October 28, 2010
by Bradley Center
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In a provocative and thoughtful essay in The Foundation Review, long-time foundation executive Karl Stauber argues that "Philanthropy is not a profession, and it should not become one. We should be rigorous. We should learn from our work. We should help our partners and be helped by them. But a wisdom-focused approach may produce better results than a science-based one." This may seem like a startling conclusion, in a time when foundations are moving toward ever more "scientific" metrics for their work, a unique disciplinary vocabulary is growing up around grantmaking, and credentials are being awarded by academic institutions for professional standing in philanthropic work.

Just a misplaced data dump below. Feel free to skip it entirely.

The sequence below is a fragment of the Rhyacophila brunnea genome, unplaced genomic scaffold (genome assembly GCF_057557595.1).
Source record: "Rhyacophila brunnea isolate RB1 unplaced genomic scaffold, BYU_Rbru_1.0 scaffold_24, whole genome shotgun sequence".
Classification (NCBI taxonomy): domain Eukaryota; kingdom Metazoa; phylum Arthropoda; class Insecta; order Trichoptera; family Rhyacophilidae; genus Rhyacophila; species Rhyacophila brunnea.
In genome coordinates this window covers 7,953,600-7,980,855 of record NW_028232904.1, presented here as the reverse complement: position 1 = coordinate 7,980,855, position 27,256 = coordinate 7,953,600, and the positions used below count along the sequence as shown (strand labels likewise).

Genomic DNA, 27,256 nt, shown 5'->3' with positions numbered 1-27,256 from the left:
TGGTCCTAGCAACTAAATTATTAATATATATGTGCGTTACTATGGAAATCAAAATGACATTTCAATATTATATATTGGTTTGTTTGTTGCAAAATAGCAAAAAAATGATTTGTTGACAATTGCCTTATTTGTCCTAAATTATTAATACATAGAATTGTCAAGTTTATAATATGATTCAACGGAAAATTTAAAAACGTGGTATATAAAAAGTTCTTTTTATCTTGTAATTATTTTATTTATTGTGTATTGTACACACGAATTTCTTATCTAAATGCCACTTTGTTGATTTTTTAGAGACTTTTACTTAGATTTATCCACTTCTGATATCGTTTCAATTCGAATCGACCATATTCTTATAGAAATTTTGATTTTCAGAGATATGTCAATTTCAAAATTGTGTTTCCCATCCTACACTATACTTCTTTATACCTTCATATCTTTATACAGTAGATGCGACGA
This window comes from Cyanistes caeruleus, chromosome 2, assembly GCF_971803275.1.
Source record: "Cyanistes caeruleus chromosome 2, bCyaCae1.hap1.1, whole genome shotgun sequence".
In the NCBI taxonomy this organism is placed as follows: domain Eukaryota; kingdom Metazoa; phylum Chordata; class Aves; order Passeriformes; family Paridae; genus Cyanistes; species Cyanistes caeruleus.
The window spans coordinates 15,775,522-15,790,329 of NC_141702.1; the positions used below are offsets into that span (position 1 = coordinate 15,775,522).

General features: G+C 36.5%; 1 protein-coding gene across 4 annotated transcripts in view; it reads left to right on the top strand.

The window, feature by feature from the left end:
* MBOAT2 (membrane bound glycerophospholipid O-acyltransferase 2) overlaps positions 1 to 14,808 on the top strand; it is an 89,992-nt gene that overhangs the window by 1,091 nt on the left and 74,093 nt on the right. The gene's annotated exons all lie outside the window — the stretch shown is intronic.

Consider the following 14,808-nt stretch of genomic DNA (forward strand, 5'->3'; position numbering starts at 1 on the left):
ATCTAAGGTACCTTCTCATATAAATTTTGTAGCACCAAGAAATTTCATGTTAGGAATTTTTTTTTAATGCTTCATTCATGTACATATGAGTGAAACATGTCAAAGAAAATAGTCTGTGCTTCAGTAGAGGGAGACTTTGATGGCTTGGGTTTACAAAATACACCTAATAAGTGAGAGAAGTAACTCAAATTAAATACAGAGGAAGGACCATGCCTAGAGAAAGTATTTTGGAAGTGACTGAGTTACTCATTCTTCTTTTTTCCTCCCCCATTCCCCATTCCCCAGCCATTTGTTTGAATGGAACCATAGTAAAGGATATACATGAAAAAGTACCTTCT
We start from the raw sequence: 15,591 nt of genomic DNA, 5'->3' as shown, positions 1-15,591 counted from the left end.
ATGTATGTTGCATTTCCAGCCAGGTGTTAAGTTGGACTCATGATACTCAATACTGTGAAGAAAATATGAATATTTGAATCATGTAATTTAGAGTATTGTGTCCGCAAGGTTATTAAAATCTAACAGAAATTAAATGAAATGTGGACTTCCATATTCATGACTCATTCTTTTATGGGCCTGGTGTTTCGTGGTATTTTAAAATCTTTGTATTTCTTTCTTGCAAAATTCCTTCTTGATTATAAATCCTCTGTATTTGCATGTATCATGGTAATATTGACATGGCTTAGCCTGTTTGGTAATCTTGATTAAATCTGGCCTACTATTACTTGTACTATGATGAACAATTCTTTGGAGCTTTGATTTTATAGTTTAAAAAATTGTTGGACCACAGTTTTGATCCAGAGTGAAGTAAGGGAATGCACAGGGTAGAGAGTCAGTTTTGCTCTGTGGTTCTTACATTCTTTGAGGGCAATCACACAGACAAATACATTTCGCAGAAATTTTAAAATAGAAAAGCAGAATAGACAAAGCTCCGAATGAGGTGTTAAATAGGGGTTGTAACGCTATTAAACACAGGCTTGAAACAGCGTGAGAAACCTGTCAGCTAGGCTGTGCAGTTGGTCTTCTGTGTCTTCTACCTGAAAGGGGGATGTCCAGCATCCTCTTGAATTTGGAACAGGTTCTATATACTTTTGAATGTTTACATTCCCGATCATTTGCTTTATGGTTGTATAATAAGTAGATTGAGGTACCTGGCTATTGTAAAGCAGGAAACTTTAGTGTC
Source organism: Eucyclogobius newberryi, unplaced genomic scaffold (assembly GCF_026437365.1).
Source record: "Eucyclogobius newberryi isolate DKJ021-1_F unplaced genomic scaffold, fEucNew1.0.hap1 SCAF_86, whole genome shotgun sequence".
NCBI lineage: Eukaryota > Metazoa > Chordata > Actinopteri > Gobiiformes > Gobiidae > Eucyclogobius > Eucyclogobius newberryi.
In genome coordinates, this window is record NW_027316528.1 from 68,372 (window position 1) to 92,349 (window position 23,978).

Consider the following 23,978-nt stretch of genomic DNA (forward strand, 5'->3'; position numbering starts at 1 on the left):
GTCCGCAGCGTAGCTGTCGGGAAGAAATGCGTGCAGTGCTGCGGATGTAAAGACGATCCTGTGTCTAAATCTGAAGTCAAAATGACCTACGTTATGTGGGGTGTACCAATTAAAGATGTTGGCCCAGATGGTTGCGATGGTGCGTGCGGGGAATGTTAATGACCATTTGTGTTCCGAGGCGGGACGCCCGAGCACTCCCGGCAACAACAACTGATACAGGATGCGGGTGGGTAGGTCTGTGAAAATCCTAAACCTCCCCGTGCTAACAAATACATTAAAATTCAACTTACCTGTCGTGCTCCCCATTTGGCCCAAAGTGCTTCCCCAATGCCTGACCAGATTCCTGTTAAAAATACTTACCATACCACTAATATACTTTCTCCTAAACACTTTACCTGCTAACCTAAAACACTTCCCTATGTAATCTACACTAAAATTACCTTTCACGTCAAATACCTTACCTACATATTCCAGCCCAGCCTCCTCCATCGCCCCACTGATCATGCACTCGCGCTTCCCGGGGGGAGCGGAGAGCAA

Is philanthropy a profession? Should it be? These and other questions raised by Mr. Stauber's article "Philanthropy: Are We a Profession? Should We Be?" were addressed by a knowledgeable panel of scholars and practitioners. Panelists included author Karl Stauber, as well as Susan Ditkoff of The Bridgespan Group, The Foundation Review's Teri Behrens, and Joseph Palus, a Ph.D. student at The Center on Philanthropy at Indiana University. Bradley Center Director William Schambra moderated the discussion.
Hudson Institute's Bradley Center for Philanthropy and Civic Renewal aims to explore the usually unexamined intellectual assumptions underlying the grantmaking practices of America’s foundations and provide practical advice and guidance to grantmakers who seek to support smaller, grassroots institutions in the name of civic renewal.
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